|Scott Walker's evasive style and refusal|
to answer questions is SOP
"As much as Walker jauntily yearns to go big, his proposed budget is filled with provisions that are small and conniving.
"Walker’s central organizing principle is to permanently cripple Wisconsin government at every level and to undermine public education by manufacturing a budget crisis despite an improving economy. Simultaneously, he is burdening future leaders with unknowable financial crises once Walker is done exploiting the state to bolster his tea party credibility." (Fanland, The Capital Times)
Scott Walker is trying to project an image of a big and bold leader making decisive calls in his fundraising campaign disguised as a presidential run.
Serious minds in the Republican Party know better than presenting Scott Walker as the Republican Party nominee for president of the United States, so Jeb Bush will get the nomination.
It comes as no surprise to most people in Wisconsin that Scott Walker's top aides, friends and appointees were convicted of an array of felonies and misdemeanors in the public integrity investigation known here as WalkerGate I (or John Doe I). (Bice, Milwaukee Journal-Sentinel)
The scandal saw Walker's aides plead guilty to an array of crimes including misconduct in public office, embezzling from military veterans and their families, and revealed a secret email-router system Walker and aides used to campaign on the premises of public office.
Walker refused to answer the question if Walker personally used the system after being asked on GOP-friendly Fox News by Chris Wallace last year, though released emails show Walker did use the illegal system.
As Chris Wallace put it to Scott Walker:
In one email that was released this week, your then chief of staff Thomas Nardelli, let’s put this up on the screen, writes campaign and county workers that you wanted to hold daily conference calls, 'to review events of the day or of a previous or future day so we can better coordinate sound timely responses,' and in another e-mail county administrative director Cynthia Archer suggests that colleagues should use a private e-mail account. 'I use this private account quite a bit to communicate with SKW,' that’s you, 'and Nardelli, the former chief of staff.Walker ran away from the question, prompting the following exchange:
Question: if county workers were doing nothing wrong, why should they be using a private e-mail account?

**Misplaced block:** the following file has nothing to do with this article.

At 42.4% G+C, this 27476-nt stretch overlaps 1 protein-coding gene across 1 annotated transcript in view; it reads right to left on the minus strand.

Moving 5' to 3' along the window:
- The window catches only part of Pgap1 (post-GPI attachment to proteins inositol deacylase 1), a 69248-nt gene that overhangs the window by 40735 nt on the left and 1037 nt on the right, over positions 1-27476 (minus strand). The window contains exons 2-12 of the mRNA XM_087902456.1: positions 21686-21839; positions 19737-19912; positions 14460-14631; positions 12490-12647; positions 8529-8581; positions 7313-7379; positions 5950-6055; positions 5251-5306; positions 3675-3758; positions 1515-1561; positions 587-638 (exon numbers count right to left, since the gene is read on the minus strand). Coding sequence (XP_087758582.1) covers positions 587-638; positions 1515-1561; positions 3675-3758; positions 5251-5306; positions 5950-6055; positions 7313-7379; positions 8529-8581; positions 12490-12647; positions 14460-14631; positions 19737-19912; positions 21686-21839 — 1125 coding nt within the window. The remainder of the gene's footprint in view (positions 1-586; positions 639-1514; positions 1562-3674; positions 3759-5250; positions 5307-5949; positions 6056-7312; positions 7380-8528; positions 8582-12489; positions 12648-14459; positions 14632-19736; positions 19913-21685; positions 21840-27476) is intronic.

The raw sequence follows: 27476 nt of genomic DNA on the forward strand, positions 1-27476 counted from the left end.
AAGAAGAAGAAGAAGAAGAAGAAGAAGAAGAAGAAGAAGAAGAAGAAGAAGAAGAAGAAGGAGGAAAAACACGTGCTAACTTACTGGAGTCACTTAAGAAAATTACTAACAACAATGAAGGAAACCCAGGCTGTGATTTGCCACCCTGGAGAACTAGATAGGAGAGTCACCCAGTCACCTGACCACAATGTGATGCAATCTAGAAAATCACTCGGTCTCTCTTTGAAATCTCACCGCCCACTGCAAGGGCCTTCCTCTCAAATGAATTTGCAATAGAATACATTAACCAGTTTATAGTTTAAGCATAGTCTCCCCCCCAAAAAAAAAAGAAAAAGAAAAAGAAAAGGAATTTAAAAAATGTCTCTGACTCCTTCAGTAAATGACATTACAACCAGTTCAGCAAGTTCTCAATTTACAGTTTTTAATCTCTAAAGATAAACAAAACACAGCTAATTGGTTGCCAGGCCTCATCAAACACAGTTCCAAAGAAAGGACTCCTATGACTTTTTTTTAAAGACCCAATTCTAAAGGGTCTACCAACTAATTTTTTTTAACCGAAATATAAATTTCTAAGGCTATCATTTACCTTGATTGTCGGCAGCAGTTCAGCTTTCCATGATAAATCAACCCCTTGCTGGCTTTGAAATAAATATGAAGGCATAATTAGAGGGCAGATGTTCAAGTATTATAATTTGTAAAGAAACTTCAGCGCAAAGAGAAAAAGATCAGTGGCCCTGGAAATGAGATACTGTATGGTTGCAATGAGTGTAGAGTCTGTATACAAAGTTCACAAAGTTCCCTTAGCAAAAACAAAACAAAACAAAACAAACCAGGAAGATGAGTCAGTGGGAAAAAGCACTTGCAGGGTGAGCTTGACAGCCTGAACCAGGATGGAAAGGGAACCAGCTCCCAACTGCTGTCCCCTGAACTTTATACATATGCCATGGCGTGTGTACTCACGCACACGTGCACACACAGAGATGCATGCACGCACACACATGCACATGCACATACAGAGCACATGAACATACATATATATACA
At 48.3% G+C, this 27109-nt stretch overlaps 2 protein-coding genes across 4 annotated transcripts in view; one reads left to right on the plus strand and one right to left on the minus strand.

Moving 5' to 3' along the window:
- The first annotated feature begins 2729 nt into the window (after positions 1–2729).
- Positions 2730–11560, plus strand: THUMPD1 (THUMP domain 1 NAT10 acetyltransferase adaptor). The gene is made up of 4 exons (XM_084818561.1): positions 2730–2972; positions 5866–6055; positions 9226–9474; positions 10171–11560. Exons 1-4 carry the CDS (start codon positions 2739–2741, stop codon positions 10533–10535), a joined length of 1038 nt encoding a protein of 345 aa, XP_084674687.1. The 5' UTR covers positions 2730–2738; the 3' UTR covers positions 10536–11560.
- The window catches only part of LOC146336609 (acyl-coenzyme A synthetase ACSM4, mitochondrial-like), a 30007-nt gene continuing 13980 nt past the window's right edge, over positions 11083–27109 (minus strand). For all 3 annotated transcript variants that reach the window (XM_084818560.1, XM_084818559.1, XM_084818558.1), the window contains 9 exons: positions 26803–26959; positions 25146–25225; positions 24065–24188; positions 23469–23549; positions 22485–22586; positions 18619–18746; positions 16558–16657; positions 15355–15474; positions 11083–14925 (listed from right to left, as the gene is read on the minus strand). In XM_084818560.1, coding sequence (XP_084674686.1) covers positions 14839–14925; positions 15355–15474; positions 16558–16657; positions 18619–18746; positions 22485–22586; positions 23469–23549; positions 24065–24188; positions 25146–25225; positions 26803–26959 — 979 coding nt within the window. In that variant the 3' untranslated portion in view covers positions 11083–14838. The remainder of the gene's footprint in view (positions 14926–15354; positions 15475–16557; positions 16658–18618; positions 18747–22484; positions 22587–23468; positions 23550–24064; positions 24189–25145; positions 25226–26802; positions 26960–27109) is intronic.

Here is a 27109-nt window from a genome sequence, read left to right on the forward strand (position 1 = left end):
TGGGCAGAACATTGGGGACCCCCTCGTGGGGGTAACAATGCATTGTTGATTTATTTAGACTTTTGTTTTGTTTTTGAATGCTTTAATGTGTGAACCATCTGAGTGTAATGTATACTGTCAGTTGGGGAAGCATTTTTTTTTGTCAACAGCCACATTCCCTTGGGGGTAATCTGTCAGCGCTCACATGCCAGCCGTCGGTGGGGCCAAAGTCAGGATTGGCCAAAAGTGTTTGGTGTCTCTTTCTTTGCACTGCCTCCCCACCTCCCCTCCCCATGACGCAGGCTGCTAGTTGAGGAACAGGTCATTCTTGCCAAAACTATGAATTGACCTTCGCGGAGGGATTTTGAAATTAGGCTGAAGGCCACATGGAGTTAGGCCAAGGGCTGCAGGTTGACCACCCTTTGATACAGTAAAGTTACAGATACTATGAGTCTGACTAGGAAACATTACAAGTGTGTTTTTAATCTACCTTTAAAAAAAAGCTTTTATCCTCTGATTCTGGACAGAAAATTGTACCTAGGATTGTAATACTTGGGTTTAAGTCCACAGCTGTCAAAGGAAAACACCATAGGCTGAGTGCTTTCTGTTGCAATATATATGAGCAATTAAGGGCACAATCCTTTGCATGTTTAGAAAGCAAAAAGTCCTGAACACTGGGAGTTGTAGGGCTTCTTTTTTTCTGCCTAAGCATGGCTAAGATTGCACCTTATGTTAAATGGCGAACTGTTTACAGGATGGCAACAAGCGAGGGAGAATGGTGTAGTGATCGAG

WALLACE: Did you have your own private e-mail account?
Scott Walker: It’s one of those where I point out district attorney has reviewed every single one of these issues.
WALLACE: But sir, you’re not answering my question.
Scott Walker: No, because I’m not going to get into 27,000 different pieces of information. (Isreal, ThinkProgress)
Actually, Wallace's question is: Did Scott Walker have his private [and illegal] email account.
The answer is 'yes,' and Walker should have been prosecuted.
The evasive, shifty Scott Walker is typical.
Walker used his taxpayer-financed position as Milwaukee County Executive to secretly run for governor, first gearing up for his run in 2006, aborting it, and then running successfully running in 2010.
Now, Walker is attempting to abort WalkerGate II (or John Doe II), another public integrity investigation, looking into Scott Walker's Recall, a criminal scheme and campaign funded by dark money and illegal campaign coordination, (Marley, Bice and Glauber, Milwaukee Journal-Sentinel), as WalkerGate II cases have reached the Wisconsin Supreme Court.
Walker proposes that four GOP-friendly judges on the Wisconsin Supreme Court get to decide their own ethics (eliminating of the Judicial Council, already stacked with Walker-vetted ideological appointees) as prosecutors and constitutional law enforcement officers ask that justices recuse themselves now that consolidated John Doe II cases are before the Court. (Fischer, PRWatch)
We need honest jurists committed to the rule-of-law to hold accountable corruption and criminality in our public officials.
Don't look for candid or even responsive answers from Scott Walker when asked about his public conduct.